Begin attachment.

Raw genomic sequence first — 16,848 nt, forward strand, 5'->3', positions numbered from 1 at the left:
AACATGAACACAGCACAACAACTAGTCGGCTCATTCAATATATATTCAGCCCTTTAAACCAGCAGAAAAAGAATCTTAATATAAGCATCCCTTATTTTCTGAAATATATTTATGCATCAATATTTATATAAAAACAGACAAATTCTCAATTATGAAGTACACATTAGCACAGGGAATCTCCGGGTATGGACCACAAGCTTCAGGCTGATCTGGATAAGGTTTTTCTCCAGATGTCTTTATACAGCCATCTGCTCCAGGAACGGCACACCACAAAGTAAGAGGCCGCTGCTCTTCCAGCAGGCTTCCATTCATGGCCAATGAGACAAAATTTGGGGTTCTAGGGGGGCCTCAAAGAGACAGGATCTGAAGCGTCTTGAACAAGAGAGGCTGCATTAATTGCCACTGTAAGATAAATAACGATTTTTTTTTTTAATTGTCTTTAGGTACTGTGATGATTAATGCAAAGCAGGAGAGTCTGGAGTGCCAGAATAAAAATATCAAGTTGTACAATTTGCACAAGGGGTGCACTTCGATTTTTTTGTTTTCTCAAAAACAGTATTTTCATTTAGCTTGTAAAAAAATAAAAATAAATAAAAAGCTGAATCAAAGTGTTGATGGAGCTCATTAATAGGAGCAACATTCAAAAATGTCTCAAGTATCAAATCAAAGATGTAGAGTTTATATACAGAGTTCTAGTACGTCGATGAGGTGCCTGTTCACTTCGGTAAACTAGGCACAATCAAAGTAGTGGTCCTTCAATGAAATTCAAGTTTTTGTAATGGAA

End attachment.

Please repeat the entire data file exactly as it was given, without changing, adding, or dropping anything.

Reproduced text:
Raw genomic sequence first — 16,848 nt, forward strand, 5'->3', positions numbered from 1 at the left:
AACATGAACACAGCACAACAACTAGTCGGCTCATTCAATATATATTCAGCCCTTTAAACCAGCAGAAAAAGAATCTTAATATAAGCATCCCTTATTTTCTGAAATATATTTATGCATCAATATTTATATAAAAACAGACAAATTCTCAATTATGAAGTACACATTAGCACAGGGAATCTCCGGGTATGGACCACAAGCTTCAGGCTGATCTGGATAAGGTTTTTCTCCAGATGTCTTTATACAGCCATCTGCTCCAGGAACGGCACACCACAAAGTAAGAGGCCGCTGCTCTTCCAGCAGGCTTCCATTCATGGCCAATGAGACAAAATTTGGGGTTCTAGGGGGGCCTCAAAGAGACAGGATCTGAAGCGTCTTGAACAAGAGAGGCTGCATTAATTGCCACTGTAAGATAAATAACGATTTTTTTTTTTAATTGTCTTTAGGTACTGTGATGATTAATGCAAAGCAGGAGAGTCTGGAGTGCCAGAATAAAAATATCAAGTTGTACAATTTGCACAAGGGGTGCACTTCGATTTTTTTGTTTTCTCAAAAACAGTATTTTCATTTAGCTTGTAAAAAAATAAAAATAAATAAAAAGCTGAATCAAAGTGTTGATGGAGCTCATTAATAGGAGCAACATTCAAAAATGTCTCAAGTATCAAATCAAAGATGTAGAGTTTATATACAGAGTTCTAGTACGTCGATGAGGTGCCTGTTCACTTCGGTAAACTAGGCACAATCAAAGTAGTGGTCCTTCAATGAAATTCAAGTTTTTGTAATGGAA